The first hike in interest rates since the global financial crisis broke is “getting closer” and may come next spring, the Bank of England’s Governor said yesterday.
Addressing the Trades Union Congress in Liverpool, Mark Carney said that although there remained some uncertainty about the outlook for wages and productivity, the economy did have momentum. “Uncertainty does not mean stasis,” he said. “You can expect interest rates to begin to increase.”
Mr Carney noted that forecasts made by the Bank last month showed that if rates started to rise in spring 2015, around the time of the next election, inflation would hit the Bank’s 2 per cent target in three years’ time.
“This seems like a slightly firmer intention and message” said Sam Hill of RBC Capital Markets. The Governor’s words briefly lifted the pound to $1.6147, although it later fell back. Ten-year gilt yields briefly touched a two-week high of 2.529 per cent, before ending flat on the day.
In recent years, traders have been pushing back their bets on the date of the next rise in the Bank’s base rate, calculating that the uncertainty over the Scottish referendum result would prompt policymakers to err on the side of caution.
However, Mr Carney insisted that political considerations would have no influence on the timing of the next rate rise. “We’re absolutely indifferent to the political cycle, to who’s in government, who might be in government, who was in government,” he said, answering questions from the audience of trade unionists. “We manage monetary policy to achieve a target and if we need to raise interest rates or lower them for that matter before a vote, election, referendum or anything, we will do what is necessary to achieve that target.”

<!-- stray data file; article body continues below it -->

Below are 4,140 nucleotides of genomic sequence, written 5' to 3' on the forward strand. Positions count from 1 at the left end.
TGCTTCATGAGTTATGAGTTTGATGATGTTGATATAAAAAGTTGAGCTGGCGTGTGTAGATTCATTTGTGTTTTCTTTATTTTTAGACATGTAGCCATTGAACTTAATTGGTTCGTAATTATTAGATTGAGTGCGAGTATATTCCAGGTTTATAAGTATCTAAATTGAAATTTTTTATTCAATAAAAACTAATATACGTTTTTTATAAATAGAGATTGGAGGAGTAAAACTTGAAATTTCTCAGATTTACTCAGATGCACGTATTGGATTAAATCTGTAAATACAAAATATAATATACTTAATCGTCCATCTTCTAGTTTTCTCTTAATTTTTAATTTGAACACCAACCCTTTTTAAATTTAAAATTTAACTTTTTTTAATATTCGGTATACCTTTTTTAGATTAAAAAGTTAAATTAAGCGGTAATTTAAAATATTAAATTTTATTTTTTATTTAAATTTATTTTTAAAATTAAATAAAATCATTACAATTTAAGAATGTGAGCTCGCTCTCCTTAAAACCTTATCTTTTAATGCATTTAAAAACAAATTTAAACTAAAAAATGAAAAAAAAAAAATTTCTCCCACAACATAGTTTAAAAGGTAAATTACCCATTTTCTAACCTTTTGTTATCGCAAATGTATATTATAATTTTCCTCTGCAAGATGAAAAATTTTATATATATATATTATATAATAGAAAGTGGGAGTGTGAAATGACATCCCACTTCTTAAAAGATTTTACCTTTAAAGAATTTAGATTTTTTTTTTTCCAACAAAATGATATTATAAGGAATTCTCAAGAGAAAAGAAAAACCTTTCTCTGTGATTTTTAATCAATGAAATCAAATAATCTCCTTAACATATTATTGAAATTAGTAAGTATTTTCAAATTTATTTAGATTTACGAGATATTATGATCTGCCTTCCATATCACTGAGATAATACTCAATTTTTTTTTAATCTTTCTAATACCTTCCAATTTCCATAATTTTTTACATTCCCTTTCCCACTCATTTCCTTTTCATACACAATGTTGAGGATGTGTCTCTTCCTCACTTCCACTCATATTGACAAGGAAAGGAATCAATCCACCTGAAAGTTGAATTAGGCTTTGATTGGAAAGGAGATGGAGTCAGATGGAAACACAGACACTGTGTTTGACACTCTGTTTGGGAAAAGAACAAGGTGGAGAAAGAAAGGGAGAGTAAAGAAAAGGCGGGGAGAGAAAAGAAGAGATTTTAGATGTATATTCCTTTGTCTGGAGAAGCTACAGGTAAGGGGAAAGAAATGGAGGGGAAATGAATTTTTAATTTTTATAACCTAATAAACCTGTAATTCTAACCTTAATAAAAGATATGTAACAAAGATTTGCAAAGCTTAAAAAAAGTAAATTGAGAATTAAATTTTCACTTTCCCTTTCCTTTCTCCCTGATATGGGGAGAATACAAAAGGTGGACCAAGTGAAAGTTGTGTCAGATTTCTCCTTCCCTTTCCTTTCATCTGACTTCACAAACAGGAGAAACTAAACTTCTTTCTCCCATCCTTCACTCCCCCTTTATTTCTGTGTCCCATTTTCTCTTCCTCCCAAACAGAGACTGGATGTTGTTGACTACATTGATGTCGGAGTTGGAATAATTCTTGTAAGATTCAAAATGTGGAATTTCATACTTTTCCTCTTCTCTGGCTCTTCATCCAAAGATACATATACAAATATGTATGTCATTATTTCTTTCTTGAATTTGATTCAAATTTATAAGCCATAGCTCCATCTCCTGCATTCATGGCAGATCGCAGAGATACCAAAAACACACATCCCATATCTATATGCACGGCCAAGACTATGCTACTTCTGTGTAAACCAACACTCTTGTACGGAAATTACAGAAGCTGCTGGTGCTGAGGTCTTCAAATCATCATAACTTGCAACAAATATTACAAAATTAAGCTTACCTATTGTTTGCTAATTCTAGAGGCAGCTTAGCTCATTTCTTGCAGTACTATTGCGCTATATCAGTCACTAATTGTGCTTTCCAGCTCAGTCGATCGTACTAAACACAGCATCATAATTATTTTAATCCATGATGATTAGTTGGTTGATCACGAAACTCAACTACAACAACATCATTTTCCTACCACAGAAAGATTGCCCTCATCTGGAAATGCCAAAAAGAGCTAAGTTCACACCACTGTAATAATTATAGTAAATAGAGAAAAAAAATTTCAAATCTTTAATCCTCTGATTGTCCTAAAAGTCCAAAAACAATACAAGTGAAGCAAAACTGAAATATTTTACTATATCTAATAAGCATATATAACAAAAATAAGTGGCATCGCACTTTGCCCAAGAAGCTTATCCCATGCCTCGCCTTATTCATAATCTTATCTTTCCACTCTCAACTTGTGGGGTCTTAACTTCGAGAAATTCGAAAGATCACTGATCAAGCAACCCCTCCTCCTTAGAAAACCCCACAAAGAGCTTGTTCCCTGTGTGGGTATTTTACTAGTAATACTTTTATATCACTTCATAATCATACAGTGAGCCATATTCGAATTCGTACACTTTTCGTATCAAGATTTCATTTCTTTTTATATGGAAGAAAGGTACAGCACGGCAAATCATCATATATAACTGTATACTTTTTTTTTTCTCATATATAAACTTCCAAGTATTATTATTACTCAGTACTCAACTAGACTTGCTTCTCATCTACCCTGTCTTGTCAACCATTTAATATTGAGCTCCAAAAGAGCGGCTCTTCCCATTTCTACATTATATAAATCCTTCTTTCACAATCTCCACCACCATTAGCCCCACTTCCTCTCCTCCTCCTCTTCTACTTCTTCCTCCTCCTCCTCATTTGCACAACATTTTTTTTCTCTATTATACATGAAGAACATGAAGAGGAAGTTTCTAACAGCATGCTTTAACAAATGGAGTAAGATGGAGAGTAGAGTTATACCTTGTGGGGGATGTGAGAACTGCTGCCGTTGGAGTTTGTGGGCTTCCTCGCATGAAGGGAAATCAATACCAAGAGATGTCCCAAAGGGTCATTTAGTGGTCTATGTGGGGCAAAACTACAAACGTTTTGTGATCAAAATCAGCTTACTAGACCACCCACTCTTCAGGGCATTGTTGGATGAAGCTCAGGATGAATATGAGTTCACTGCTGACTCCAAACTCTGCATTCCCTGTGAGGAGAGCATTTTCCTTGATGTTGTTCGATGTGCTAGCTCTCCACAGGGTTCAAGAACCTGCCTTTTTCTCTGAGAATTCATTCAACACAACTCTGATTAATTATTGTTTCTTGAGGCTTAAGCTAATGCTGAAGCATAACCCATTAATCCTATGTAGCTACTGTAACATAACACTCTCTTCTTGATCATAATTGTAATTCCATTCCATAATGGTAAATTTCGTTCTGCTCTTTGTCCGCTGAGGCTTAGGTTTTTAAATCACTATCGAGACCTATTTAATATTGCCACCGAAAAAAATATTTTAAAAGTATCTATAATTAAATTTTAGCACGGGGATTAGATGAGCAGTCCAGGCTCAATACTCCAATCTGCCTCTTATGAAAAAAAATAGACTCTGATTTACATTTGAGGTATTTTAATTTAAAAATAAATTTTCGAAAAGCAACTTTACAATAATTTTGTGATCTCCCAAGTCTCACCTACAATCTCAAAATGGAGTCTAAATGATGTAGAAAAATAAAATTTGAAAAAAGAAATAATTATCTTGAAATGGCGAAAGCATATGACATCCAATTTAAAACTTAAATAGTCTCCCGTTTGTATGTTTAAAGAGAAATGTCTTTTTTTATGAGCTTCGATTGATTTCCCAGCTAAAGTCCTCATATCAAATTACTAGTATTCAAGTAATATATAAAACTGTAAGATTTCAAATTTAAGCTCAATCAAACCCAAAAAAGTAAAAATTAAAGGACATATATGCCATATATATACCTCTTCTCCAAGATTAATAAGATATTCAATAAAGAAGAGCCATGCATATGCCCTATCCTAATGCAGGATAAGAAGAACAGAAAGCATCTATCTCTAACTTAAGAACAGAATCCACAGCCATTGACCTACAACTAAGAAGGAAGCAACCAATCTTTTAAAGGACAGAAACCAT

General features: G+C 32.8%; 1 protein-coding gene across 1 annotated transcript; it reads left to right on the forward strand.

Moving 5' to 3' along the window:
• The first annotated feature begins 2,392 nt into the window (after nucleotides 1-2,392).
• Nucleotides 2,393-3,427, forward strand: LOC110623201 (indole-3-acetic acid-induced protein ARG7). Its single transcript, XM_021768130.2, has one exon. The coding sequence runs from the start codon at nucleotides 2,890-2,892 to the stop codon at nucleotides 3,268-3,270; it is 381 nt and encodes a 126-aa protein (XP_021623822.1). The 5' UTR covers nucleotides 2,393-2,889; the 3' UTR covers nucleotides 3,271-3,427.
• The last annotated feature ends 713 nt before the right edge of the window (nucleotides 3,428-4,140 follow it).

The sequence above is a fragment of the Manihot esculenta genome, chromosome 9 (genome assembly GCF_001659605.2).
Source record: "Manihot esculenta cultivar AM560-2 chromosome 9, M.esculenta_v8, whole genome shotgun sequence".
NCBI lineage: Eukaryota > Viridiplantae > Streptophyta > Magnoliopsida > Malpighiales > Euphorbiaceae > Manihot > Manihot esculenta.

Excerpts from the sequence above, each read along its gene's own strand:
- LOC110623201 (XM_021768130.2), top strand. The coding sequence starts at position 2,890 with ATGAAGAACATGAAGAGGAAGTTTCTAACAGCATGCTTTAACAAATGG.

The latest forecast from the National Institute of Economic and Social Research yesterday pointed to a slight pick-up in the rate of GDP growth. NIESR said the economy grew 0.6 per cent in the three months to August, up from 0.5 per cent in the three months to July.
Separately, the ONS reported that the trade deficit widened to £10.2bn in July, up from £9.4bn the previous month.
It also said that manufacturing output grew by 0.3 per cent in July, in line with expectations. “The widening deficit was driven by rising imports, rather than falling exports, presumably reflecting the continued strength of domestic activity,” Jonathan Loynes of Capital Economics, said.
“And with survey evidence on other key sectors such as services remaining strong, there seems little reason for now to expect overall economic growth to slow in Q3 or beyond.”Reuse content